3D printed prosthetics became a blessing for many of the disabled compared with traditional solutions. While the existing prosthetics are very expensive and hard to customize, the 3D printed prosthetics are way much cheaper, easer to customize, and furthermore, the production of the 3D printed prosthetics are easily affordable. All you need to do is download the prosthetic model parts in in STL format, send it to any desktop 3D printer to print using thin layers of plastic filament.
While many initiatives introduced 3D printed prosthetics solutions such as the E-NABLE project, a 17 years old teen, Easton LaChappelle is developing a full 3D printed prosthetic that can be controlled by mind. When he was 14 years old, Easton started to develop his first prosthetic arm using Lego bricks. Then, he started to develop his idea until he created a whole arm.
During his visit to the Colorado Science Fair, he met a 7 years old girl that needed to replace her prosthetic as she was still growing. The current prosthetic for her costs round $80,000, which is quite difficult to achieve as a replacement while kids grow. The story inspired Easton to develop cheap, practical and replaceable devices that can be changed at any age.
The latest model he created for a full arm requires the patient to control movement using brain signals. For this purpose, he created his own company, Unlimited Tomorrow, Inc., aiming to build exoskeletons that can provide advanced developments for paraplegics to walk again.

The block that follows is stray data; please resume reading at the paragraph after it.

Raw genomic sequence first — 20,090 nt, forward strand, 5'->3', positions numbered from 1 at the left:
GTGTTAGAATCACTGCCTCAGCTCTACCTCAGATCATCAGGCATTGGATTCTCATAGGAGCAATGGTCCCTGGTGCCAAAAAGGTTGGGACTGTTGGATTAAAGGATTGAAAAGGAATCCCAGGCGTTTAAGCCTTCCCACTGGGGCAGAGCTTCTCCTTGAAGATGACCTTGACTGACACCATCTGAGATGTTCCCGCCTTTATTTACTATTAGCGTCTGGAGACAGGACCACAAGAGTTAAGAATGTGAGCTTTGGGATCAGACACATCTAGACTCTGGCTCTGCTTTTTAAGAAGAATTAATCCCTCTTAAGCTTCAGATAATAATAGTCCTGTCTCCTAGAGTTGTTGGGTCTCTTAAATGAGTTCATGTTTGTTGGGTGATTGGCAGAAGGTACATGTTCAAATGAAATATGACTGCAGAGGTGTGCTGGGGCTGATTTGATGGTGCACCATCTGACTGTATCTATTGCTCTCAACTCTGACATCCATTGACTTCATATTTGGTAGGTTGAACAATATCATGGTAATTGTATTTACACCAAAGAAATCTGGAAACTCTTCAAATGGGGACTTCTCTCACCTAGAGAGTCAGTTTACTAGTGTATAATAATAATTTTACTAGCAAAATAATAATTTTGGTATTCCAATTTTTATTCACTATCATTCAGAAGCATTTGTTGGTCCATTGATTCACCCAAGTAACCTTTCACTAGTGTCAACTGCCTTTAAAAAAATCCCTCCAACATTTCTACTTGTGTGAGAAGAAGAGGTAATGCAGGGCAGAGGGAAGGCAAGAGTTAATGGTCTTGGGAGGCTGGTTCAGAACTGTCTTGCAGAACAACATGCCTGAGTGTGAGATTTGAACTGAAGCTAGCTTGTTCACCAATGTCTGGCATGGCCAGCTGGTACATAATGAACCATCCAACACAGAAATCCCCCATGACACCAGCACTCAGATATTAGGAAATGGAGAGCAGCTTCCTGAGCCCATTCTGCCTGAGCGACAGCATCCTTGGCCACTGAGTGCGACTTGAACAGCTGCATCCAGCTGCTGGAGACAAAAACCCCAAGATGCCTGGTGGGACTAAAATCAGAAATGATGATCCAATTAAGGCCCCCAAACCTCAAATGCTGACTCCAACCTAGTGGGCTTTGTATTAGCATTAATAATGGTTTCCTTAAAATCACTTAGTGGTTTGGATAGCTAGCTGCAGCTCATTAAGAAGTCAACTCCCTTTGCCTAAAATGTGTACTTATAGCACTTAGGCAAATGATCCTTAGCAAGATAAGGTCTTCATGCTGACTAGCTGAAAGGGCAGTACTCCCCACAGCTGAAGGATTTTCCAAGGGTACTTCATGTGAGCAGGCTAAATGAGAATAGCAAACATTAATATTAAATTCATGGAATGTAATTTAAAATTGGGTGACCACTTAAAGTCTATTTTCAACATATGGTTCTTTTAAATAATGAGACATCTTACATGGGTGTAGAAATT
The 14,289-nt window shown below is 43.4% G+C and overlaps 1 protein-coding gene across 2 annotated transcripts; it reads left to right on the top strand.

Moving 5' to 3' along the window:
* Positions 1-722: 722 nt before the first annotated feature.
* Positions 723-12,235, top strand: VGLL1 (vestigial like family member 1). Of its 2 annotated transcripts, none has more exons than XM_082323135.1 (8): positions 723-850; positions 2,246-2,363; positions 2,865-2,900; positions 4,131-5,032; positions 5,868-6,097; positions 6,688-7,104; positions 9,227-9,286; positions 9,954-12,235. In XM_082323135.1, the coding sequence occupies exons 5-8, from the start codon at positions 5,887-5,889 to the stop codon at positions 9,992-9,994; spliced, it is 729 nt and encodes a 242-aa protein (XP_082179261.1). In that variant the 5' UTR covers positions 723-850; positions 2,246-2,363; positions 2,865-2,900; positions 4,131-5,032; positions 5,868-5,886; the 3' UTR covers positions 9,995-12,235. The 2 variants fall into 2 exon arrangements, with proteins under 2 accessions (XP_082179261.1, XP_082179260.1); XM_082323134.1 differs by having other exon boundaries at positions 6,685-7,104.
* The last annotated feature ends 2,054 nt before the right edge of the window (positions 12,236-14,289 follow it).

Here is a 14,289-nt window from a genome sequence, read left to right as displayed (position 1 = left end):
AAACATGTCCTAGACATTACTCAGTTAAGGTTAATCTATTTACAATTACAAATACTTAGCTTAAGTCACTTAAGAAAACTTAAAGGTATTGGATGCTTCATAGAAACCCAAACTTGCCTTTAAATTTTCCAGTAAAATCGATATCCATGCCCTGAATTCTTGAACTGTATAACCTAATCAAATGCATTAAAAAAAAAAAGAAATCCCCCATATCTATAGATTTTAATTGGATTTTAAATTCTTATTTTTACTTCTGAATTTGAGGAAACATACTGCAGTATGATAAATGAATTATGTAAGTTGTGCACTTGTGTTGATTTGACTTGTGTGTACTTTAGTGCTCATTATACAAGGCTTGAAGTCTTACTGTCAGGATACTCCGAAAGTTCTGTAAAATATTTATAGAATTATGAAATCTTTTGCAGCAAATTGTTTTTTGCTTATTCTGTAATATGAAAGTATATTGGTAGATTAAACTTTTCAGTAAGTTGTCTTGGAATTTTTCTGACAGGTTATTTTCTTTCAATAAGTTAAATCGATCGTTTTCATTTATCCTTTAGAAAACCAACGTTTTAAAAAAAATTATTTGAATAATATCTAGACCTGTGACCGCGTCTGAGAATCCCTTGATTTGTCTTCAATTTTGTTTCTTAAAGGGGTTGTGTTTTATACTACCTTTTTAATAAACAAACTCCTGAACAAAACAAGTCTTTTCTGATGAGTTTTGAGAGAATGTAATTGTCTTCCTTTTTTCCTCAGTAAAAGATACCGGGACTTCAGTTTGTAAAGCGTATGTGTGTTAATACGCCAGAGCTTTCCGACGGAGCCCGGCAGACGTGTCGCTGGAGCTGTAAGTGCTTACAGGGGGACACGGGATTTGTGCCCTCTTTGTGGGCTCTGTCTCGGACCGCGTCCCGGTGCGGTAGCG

Easton LaChappelle presented his model of the robotic arm concept to President Obama and continues to promote his idea and gain funds for his project. For example, view his talk to TEDx in the video above. Recently, he created a fundraising page on Go Fund Me in order to get funds for his full mind-control prosthetic arm project.
In addition to his prosthetic development, he created a page on Shapeways, where patients can buy a 3D printed prosthetic hand starting from $247.
Despite his young age, Easton LaChappelle provided an extraordinary talent and desire to help people using 3D printing technology. The technology enabled him and many others to turn their product design ideas into reality without the long and complex traditional production process. The results may still need some enhancement, but comparing the 3D printing prosthetics price with the traditional ones, the new prosthetics can give hope to many patients who cannot afford paying thousands of dollars for a prosthetic arm.
3D printing technology gives Easton and young people like him the ability to turn their dreams and ideas into reality. All they need is to learn some 3D printing software for modeling and get an affordable 3D printer for their desktops.